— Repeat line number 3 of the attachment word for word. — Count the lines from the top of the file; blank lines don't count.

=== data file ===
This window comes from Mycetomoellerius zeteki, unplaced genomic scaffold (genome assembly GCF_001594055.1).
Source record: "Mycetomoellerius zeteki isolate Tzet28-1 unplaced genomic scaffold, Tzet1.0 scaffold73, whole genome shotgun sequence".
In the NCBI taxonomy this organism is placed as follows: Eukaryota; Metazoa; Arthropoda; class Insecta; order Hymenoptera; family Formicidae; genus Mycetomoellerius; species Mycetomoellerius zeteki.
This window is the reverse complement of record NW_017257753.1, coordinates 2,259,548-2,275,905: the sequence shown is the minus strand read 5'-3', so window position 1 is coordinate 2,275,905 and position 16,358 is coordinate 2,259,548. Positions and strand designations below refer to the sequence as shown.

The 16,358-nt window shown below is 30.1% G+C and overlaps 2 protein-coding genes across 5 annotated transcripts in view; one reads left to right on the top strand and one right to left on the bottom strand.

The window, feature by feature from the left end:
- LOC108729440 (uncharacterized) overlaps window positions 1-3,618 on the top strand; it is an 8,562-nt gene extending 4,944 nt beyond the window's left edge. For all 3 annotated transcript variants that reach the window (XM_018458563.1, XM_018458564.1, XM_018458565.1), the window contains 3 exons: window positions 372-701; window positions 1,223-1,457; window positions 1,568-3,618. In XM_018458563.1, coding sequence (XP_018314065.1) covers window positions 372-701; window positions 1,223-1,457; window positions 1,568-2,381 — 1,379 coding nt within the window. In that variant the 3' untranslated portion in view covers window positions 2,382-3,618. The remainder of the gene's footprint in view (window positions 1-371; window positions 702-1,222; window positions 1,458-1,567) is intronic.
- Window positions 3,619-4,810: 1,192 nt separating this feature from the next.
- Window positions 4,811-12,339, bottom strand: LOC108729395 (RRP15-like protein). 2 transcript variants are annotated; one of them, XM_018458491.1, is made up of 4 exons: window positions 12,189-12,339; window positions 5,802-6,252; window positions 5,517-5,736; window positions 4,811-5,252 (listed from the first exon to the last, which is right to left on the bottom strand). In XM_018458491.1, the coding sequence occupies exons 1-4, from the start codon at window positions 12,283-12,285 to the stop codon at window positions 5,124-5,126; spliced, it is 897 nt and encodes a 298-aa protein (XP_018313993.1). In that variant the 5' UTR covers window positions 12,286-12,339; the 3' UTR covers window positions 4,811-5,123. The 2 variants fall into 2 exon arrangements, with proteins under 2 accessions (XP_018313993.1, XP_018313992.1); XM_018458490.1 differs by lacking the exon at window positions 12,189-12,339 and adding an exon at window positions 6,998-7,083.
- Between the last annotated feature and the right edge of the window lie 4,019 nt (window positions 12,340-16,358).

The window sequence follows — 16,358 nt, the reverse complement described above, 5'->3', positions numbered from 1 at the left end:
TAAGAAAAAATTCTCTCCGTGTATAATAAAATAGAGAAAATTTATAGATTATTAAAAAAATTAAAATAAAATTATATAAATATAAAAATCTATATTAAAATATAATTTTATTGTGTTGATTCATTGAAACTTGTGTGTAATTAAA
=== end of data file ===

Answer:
In the NCBI taxonomy this organism is placed as follows: Eukaryota; Metazoa; Arthropoda; class Insecta; order Hymenoptera; family Formicidae; genus Mycetomoellerius; species Mycetomoellerius zeteki.